Can the Minister give us the gross figures for the total amounts overpaid and underpaid before the error was corrected?

We are in the process of reimbursing a total of £1,382,000.90 to 601 traders incorrectly charged as a result of these errors.

In conclusion, this instrument updates the tariff schedule and makes limited corrections to address administrative errors. I hope that colleagues will join me in supporting the regulations, which I commend to the Committee.

Thank you, Ms Fovargue, for the opportunity to set out the Opposition’s position on this statutory instrument.

As we heard from the Minister, this instrument intends to correct subordinate legislation previously made under the Taxation (Cross-border Trade) Act 2018. It seeks to amend errors and update tariff reference documents that detail the classification and duty of rates on goods included in the UK’s tariff schedule.

We recognise that the areas covered by the statutory instrument are fairly specific, and as the Government are correcting errors, we will not oppose it. While we recognise that corrections and amendments need to be made where defects or errors have occurred, however, it is important that the Government support businesses and minimise further inconvenience, in particular at this difficult and uncertain time.

While we will not oppose the regulations, I want to clarify the impact on the businesses affected. In particular, as the Scottish National party spokesperson said, the explanatory memorandum makes it clear that until the errors were identified, importers may have been under the impression that the import duty was being lawfully applied and in line with stated policy. The notes confirm that HMRC is planning to refund affected traders who have consequently overpaid. Will the Minister expand on her response to the earlier intervention and explain the process by which affected traders will be refunded? Will the refund take place automatically, or will traders need to apply for it? I would also be grateful if the Minister set out in further detail exactly how many traders have been affected by overpayment and over what period, and how much overpaid revenue has been approved or needs to be funded.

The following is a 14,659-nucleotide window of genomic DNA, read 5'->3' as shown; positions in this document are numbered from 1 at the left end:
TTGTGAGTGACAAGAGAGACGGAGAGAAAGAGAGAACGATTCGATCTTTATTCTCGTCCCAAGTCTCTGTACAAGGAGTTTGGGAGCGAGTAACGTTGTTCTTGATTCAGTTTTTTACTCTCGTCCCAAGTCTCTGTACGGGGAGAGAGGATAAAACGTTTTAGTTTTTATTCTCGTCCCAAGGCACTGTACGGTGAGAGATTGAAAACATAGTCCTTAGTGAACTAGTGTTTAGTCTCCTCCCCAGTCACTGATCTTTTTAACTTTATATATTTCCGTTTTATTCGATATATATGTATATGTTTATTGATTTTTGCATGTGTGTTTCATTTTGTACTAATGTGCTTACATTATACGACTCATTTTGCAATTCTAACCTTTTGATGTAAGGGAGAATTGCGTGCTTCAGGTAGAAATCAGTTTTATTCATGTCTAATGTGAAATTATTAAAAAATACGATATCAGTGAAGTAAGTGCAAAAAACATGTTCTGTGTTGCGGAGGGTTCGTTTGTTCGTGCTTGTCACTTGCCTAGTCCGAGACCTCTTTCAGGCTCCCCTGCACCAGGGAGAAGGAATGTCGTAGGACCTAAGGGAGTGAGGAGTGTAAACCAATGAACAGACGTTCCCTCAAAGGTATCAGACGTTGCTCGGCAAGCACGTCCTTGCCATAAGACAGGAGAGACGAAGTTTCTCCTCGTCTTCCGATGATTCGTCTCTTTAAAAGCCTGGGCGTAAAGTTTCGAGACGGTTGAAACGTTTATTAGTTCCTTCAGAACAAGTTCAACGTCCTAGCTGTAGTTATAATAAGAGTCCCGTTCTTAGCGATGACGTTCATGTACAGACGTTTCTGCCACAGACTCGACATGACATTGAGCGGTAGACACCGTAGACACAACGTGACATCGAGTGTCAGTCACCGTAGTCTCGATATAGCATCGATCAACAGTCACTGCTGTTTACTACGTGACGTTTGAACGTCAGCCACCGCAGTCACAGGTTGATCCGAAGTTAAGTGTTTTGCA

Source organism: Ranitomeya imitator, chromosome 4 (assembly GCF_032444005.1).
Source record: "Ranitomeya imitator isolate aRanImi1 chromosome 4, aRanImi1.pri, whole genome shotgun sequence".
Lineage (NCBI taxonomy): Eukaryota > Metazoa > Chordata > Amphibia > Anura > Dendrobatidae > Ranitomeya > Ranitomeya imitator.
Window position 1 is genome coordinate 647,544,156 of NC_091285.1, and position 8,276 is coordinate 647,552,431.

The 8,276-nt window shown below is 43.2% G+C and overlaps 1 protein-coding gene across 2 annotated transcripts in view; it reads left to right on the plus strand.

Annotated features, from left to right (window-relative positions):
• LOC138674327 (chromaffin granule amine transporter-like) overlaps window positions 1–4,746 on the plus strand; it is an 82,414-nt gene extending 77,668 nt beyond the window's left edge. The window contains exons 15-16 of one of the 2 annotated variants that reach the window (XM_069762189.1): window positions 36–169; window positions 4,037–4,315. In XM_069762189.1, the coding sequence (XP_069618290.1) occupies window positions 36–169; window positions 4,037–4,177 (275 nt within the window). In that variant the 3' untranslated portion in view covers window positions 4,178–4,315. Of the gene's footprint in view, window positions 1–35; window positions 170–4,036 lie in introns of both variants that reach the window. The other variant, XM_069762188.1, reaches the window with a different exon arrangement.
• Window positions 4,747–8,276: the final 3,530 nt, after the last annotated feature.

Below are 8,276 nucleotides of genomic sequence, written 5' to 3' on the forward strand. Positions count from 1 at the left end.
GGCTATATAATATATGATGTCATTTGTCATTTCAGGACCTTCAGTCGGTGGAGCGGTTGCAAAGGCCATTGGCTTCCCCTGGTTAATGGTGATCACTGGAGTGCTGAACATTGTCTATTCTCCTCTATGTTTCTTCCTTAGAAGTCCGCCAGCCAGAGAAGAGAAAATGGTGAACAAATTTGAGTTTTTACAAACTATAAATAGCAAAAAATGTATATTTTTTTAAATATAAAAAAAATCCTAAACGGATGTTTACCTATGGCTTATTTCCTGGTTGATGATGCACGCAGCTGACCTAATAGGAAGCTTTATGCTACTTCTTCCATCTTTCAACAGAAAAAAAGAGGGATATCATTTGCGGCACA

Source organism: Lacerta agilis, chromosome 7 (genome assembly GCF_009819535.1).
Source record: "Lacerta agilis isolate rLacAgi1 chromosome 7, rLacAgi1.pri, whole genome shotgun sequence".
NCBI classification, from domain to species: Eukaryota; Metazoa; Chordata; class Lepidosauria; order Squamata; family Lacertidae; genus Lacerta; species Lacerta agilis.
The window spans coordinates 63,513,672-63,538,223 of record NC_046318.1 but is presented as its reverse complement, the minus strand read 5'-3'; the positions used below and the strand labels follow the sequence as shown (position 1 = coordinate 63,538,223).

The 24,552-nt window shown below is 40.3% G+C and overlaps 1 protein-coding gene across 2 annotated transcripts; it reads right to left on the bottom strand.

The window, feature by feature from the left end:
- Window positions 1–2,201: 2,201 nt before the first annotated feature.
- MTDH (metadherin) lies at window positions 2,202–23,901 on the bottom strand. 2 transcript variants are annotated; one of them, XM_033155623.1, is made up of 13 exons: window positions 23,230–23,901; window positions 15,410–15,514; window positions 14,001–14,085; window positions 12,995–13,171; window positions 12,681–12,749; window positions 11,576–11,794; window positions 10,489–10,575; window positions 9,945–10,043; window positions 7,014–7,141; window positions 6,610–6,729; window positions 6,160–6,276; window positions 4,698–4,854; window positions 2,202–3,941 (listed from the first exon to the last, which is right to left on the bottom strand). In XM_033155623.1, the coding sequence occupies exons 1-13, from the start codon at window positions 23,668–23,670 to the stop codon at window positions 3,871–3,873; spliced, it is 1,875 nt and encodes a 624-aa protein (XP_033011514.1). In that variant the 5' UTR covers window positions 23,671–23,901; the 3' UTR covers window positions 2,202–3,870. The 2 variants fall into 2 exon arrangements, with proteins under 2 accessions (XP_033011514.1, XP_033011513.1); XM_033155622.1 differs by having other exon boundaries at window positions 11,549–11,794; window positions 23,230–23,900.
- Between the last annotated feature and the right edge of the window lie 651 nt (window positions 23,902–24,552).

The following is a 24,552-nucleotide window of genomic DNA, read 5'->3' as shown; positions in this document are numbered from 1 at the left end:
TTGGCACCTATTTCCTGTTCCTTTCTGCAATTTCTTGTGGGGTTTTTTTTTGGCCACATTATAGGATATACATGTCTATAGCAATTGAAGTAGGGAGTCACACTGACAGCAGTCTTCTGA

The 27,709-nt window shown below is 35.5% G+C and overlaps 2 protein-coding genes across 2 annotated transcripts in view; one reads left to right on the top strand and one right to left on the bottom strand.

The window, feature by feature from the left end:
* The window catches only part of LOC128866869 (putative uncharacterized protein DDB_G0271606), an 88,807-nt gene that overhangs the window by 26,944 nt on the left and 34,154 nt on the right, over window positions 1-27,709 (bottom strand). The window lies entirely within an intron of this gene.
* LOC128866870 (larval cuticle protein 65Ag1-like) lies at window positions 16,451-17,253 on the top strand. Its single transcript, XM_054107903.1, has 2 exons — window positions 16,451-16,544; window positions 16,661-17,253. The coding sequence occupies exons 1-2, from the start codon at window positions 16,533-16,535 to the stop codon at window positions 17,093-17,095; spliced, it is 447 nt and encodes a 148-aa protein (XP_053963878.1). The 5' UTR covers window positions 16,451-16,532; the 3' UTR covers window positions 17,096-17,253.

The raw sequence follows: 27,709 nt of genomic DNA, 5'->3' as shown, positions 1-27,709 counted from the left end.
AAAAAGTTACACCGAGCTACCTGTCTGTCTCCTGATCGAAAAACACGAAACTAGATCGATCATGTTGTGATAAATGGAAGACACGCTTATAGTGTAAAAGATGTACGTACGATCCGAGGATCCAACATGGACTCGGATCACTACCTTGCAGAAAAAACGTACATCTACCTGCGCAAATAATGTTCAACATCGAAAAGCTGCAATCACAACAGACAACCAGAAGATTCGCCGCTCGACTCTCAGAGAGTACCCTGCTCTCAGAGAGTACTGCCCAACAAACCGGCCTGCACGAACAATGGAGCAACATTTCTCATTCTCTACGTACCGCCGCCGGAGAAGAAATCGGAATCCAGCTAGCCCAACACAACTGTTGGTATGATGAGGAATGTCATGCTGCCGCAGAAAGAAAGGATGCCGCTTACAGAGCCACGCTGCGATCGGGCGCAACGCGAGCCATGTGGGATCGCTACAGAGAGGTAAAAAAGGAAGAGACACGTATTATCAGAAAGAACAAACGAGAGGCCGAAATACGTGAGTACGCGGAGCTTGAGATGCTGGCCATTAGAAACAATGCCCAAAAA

Although the Labour party will not oppose the statutory instrument, it is important that we get clarity on exactly how those overpayments will be refunded and on how that refund will operate.

I am happy to respond to those points. As I mentioned, those 601 traders were incorrectly charged a total of £1,382,000.90. We have contacted all traders who are owed, and we are in the process of reimbursing them. I am happy to write to the hon. Gentleman on the one question of his that I have not answered.

I am pleased that the hon. Gentleman will not oppose the statutory instrument. Of course, a small part of the SI deals with the three errors that have been identified in the 16,000 tariff lines—I emphasise that those are small errors. The instrument not only deals with those small errors, but updates the code as a whole, so it was necessary to bring it before the House. For all those reasons, I commend the regulations to the Committee.